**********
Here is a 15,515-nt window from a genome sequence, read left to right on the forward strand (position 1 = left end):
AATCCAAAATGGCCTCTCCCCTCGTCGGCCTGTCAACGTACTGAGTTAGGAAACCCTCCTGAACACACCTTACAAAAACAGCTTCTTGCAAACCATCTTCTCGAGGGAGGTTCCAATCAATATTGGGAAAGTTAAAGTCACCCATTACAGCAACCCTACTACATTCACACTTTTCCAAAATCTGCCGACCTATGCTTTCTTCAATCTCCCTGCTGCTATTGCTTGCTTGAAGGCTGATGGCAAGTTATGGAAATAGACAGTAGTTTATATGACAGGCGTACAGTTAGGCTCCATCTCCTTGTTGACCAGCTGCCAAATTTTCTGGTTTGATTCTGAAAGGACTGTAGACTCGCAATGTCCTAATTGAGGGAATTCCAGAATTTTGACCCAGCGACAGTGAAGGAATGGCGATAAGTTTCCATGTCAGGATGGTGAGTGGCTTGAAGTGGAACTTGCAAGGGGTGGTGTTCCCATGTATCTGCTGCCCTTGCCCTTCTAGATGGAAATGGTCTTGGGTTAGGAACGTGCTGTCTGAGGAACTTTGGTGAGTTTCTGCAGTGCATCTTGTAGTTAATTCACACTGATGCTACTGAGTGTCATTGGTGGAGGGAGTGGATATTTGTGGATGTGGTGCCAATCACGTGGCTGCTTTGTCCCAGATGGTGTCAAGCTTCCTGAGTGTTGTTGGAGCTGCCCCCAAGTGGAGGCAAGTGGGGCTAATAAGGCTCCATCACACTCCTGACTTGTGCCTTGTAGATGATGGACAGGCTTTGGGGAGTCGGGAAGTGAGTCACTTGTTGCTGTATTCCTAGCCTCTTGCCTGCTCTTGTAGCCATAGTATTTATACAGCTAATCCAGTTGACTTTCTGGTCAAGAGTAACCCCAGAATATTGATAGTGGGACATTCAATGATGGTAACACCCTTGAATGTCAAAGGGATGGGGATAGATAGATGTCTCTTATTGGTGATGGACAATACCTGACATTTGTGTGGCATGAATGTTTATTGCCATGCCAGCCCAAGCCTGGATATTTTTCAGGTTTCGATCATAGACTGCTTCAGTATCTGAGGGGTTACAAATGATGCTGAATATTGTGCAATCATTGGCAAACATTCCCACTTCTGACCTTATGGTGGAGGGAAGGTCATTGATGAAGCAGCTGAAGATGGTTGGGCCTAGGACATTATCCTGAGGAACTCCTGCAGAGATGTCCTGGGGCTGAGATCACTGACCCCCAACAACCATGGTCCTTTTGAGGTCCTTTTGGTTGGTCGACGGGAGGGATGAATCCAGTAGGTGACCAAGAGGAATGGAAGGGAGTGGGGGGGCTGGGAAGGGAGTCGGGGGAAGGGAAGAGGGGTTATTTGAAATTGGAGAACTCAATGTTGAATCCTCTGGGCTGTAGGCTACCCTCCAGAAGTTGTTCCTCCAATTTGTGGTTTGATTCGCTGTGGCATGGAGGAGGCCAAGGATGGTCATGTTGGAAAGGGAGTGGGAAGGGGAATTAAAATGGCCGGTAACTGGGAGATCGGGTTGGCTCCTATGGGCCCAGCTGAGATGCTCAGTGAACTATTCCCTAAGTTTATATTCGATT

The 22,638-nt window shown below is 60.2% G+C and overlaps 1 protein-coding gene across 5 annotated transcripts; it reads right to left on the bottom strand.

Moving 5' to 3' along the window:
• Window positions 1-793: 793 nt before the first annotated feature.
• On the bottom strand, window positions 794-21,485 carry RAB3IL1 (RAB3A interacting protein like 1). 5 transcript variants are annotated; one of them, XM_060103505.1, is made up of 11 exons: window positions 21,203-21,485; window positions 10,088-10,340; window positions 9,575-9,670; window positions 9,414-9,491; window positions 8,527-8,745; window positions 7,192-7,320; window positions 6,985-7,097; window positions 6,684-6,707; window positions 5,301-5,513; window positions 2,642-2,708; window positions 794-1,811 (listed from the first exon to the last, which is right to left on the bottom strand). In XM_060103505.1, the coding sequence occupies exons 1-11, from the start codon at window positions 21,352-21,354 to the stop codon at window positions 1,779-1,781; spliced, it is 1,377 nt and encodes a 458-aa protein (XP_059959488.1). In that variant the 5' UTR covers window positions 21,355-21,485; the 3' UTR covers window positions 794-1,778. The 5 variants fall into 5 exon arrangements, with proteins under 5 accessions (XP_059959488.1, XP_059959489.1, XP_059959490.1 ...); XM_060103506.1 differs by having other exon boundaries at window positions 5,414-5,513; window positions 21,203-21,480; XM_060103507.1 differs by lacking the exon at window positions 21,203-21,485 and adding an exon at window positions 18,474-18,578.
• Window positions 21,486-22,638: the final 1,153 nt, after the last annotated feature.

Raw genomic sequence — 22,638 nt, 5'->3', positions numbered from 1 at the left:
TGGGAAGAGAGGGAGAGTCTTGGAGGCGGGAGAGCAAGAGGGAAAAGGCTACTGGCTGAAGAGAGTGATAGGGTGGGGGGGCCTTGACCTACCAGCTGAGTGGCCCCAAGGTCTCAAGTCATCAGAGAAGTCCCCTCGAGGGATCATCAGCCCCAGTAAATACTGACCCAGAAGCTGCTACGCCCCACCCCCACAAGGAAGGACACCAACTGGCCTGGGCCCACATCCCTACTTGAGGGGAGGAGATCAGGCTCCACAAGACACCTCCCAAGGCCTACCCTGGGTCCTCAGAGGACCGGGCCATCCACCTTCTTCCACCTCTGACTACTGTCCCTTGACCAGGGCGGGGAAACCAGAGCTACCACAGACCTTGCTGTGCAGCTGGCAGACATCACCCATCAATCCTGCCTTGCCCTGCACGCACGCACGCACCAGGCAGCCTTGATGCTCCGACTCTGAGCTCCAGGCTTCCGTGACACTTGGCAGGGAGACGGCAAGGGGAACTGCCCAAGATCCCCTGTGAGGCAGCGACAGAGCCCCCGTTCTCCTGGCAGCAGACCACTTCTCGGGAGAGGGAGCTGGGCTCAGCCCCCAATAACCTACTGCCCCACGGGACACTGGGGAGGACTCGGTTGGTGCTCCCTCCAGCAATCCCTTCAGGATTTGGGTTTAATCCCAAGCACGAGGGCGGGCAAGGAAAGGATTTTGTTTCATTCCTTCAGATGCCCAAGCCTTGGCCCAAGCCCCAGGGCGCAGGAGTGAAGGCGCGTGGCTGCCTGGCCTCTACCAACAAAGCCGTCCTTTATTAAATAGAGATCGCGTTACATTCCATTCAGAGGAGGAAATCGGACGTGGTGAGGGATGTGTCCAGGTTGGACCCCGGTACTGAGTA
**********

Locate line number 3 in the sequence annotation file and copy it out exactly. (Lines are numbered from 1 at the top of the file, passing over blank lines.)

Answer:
The 22,638-nt window shown below is 60.2% G+C and overlaps 1 protein-coding gene across 5 annotated transcripts; it reads right to left on the bottom strand.